Connecting the dots, bringing truth to my experiences, and holding people responsible for their actions makes me no less resilient. The same goes for you. It also doesn’t make us bad, ungrateful, or disrespectful. What it does is allow us to heal. It helps us to make sense of what happened and why we struggle the way we do. And the best part – it gives us the tools to course correct so that we can feel empowered enough to take our mental health and lives back.
“I sometimes feel the most for my clients who were “only” neglected, because it is so difficult to see neglect as hard core evidence. Most people remember little before they were four years old. And by that time, much of this kind of damage is done. It typically takes some very deep introspective work, to realize that current time flashback pain is a re-creation of how bad it felt to be emotionally abandoned.”~ Pete Walker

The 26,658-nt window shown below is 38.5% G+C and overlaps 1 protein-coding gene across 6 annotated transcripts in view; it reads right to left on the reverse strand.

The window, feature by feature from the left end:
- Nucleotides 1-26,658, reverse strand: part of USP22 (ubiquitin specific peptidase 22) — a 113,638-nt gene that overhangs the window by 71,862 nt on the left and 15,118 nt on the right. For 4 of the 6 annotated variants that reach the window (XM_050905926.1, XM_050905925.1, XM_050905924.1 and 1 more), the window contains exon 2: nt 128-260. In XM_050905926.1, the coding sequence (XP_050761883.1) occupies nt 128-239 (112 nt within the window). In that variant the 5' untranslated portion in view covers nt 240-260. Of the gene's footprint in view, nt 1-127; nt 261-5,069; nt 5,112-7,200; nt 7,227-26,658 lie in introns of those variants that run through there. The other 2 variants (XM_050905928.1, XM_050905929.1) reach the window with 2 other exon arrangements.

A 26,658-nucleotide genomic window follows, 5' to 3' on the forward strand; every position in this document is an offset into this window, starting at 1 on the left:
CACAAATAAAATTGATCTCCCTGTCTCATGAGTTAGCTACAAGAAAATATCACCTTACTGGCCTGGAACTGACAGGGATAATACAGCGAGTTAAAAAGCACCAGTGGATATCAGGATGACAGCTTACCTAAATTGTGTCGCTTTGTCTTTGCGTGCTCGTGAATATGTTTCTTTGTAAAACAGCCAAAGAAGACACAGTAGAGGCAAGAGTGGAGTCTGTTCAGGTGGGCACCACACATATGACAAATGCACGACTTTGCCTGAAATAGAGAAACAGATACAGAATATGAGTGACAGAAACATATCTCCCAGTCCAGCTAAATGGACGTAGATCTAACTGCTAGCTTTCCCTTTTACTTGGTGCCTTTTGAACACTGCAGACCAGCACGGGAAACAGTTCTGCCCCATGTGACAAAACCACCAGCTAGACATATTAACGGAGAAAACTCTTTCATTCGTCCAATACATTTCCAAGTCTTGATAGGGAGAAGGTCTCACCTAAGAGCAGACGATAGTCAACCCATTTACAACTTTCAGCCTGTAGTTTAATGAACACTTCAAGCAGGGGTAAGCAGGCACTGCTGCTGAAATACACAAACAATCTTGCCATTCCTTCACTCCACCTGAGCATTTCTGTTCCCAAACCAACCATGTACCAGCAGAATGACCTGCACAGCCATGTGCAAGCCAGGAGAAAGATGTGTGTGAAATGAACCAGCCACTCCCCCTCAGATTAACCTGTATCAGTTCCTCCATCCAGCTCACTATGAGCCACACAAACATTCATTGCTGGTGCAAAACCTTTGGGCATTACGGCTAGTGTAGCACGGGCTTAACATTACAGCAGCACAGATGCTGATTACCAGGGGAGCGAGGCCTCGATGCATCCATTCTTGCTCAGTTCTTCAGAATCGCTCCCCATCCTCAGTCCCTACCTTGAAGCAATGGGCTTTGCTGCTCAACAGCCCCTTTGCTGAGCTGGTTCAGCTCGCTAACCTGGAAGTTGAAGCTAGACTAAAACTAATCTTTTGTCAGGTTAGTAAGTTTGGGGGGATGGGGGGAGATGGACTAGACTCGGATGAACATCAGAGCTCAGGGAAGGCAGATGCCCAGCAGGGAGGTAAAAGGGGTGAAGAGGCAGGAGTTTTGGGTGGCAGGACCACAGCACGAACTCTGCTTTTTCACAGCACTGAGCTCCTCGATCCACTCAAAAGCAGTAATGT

If you think you are struggling as an adult survivor of childhood trauma, please know that it’s ok to reach out for support. In fact, depending on how deeply your trauma is effecting your life, it could be critical. While your story is unique, you are not alone in your experiences and you don’t have to face your healing alone.
Are you ready to start connecting the dots between what happened to you and how it’s impacting your adult life?? Do you want to gain new tools to harness the power you already have inside of you? Feeling stuck and alone on the journey? I would love to support you. My 1:1 coaching container creates a compassionate, non-judgmental, and safe space that meets you right where you are today. From there we move at a pace that supports your life, goals, and visions for your unique and beautiful future, a future that can look anyway you CHOOSE.
Click here to book your free 1-hour discovery call.
You never know how one conversation could shift the direction of your life.
Lots of love ~ Morgan